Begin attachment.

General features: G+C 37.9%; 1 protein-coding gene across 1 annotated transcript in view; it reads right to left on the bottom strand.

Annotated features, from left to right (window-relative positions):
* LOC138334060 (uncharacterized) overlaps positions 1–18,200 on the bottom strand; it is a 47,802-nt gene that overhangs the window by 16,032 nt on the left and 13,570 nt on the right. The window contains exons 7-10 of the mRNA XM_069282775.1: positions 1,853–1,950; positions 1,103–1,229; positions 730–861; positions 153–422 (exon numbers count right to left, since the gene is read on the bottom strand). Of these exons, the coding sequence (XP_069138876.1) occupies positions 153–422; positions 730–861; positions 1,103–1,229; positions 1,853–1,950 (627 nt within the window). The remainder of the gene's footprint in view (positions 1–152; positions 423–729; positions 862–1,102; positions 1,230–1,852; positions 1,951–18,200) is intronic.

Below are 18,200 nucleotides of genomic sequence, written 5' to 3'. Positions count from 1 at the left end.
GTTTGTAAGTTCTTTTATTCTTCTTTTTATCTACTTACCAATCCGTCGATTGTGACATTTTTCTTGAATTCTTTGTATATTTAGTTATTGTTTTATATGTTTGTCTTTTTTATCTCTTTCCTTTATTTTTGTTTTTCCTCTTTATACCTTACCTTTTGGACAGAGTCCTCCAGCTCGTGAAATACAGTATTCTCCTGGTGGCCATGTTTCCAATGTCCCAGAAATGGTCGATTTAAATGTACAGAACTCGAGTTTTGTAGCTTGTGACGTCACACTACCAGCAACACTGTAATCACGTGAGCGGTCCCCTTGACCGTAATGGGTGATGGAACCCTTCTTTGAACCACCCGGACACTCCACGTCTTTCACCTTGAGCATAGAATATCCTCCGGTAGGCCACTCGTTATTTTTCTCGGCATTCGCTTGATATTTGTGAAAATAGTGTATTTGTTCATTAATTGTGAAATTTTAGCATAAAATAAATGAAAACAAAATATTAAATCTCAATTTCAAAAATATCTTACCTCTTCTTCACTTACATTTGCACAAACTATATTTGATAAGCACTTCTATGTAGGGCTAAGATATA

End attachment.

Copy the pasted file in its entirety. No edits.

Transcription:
General features: G+C 37.9%; 1 protein-coding gene across 1 annotated transcript in view; it reads right to left on the bottom strand.

Annotated features, from left to right (window-relative positions):
* LOC138334060 (uncharacterized) overlaps positions 1–18,200 on the bottom strand; it is a 47,802-nt gene that overhangs the window by 16,032 nt on the left and 13,570 nt on the right. The window contains exons 7-10 of the mRNA XM_069282775.1: positions 1,853–1,950; positions 1,103–1,229; positions 730–861; positions 153–422 (exon numbers count right to left, since the gene is read on the bottom strand). Of these exons, the coding sequence (XP_069138876.1) occupies positions 153–422; positions 730–861; positions 1,103–1,229; positions 1,853–1,950 (627 nt within the window). The remainder of the gene's footprint in view (positions 1–152; positions 423–729; positions 862–1,102; positions 1,230–1,852; positions 1,951–18,200) is intronic.

Below are 18,200 nucleotides of genomic sequence, written 5' to 3'. Positions count from 1 at the left end.
GTTTGTAAGTTCTTTTATTCTTCTTTTTATCTACTTACCAATCCGTCGATTGTGACATTTTTCTTGAATTCTTTGTATATTTAGTTATTGTTTTATATGTTTGTCTTTTTTATCTCTTTCCTTTATTTTTGTTTTTCCTCTTTATACCTTACCTTTTGGACAGAGTCCTCCAGCTCGTGAAATACAGTATTCTCCTGGTGGCCATGTTTCCAATGTCCCAGAAATGGTCGATTTAAATGTACAGAACTCGAGTTTTGTAGCTTGTGACGTCACACTACCAGCAACACTGTAATCACGTGAGCGGTCCCCTTGACCGTAATGGGTGATGGAACCCTTCTTTGAACCACCCGGACACTCCACGTCTTTCACCTTGAGCATAGAATATCCTCCGGTAGGCCACTCGTTATTTTTCTCGGCATTCGCTTGATATTTGTGAAAATAGTGTATTTGTTCATTAATTGTGAAATTTTAGCATAAAATAAATGAAAACAAAATATTAAATCTCAATTTCAAAAATATCTTACCTCTTCTTCACTTACATTTGCACAAACTATATTTGATAAGCACTTCTATGTAGGGCTAAGATATA